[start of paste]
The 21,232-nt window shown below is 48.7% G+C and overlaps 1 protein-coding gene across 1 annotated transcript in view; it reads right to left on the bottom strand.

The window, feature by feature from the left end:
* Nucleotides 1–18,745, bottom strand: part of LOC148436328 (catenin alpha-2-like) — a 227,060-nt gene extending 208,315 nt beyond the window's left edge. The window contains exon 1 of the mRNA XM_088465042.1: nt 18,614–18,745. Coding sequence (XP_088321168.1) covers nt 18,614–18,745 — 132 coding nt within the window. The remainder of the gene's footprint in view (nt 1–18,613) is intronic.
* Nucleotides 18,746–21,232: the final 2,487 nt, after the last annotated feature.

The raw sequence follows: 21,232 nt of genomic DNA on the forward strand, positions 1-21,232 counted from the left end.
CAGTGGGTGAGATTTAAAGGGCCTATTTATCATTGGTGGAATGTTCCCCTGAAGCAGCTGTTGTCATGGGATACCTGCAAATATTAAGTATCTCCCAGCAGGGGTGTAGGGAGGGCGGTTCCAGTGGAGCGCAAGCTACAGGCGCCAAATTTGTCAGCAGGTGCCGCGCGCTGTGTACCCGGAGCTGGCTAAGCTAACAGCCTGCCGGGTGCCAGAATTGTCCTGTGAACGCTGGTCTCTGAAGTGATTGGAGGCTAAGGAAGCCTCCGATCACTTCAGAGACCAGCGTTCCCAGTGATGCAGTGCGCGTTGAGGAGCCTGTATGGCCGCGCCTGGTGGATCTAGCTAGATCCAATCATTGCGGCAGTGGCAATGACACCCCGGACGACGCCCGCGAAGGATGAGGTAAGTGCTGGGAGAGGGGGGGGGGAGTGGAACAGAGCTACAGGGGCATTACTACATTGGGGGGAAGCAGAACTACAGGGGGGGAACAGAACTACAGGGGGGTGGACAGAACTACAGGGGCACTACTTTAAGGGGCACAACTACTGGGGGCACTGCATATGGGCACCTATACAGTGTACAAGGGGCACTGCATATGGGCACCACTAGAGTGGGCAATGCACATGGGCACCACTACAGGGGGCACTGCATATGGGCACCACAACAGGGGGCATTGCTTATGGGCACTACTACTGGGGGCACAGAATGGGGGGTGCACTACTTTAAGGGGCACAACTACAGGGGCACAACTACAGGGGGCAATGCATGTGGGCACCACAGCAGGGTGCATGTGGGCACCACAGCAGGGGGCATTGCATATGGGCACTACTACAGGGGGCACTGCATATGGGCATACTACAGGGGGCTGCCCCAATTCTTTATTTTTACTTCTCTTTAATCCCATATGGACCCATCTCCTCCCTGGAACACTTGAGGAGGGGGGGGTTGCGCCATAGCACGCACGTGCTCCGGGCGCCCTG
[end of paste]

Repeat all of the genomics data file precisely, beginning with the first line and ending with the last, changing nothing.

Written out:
The 21,232-nt window shown below is 48.7% G+C and overlaps 1 protein-coding gene across 1 annotated transcript in view; it reads right to left on the bottom strand.

The window, feature by feature from the left end:
* Nucleotides 1–18,745, bottom strand: part of LOC148436328 (catenin alpha-2-like) — a 227,060-nt gene extending 208,315 nt beyond the window's left edge. The window contains exon 1 of the mRNA XM_088465042.1: nt 18,614–18,745. Coding sequence (XP_088321168.1) covers nt 18,614–18,745 — 132 coding nt within the window. The remainder of the gene's footprint in view (nt 1–18,613) is intronic.
* Nucleotides 18,746–21,232: the final 2,487 nt, after the last annotated feature.

The raw sequence follows: 21,232 nt of genomic DNA on the forward strand, positions 1-21,232 counted from the left end.
CAGTGGGTGAGATTTAAAGGGCCTATTTATCATTGGTGGAATGTTCCCCTGAAGCAGCTGTTGTCATGGGATACCTGCAAATATTAAGTATCTCCCAGCAGGGGTGTAGGGAGGGCGGTTCCAGTGGAGCGCAAGCTACAGGCGCCAAATTTGTCAGCAGGTGCCGCGCGCTGTGTACCCGGAGCTGGCTAAGCTAACAGCCTGCCGGGTGCCAGAATTGTCCTGTGAACGCTGGTCTCTGAAGTGATTGGAGGCTAAGGAAGCCTCCGATCACTTCAGAGACCAGCGTTCCCAGTGATGCAGTGCGCGTTGAGGAGCCTGTATGGCCGCGCCTGGTGGATCTAGCTAGATCCAATCATTGCGGCAGTGGCAATGACACCCCGGACGACGCCCGCGAAGGATGAGGTAAGTGCTGGGAGAGGGGGGGGGGAGTGGAACAGAGCTACAGGGGCATTACTACATTGGGGGGAAGCAGAACTACAGGGGGGGAACAGAACTACAGGGGGGTGGACAGAACTACAGGGGCACTACTTTAAGGGGCACAACTACTGGGGGCACTGCATATGGGCACCTATACAGTGTACAAGGGGCACTGCATATGGGCACCACTAGAGTGGGCAATGCACATGGGCACCACTACAGGGGGCACTGCATATGGGCACCACAACAGGGGGCATTGCTTATGGGCACTACTACTGGGGGCACAGAATGGGGGGTGCACTACTTTAAGGGGCACAACTACAGGGGCACAACTACAGGGGGCAATGCATGTGGGCACCACAGCAGGGTGCATGTGGGCACCACAGCAGGGGGCATTGCATATGGGCACTACTACAGGGGGCACTGCATATGGGCATACTACAGGGGGCTGCCCCAATTCTTTATTTTTACTTCTCTTTAATCCCATATGGACCCATCTCCTCCCTGGAACACTTGAGGAGGGGGGGGTTGCGCCATAGCACGCACGTGCTCCGGGCGCCCTG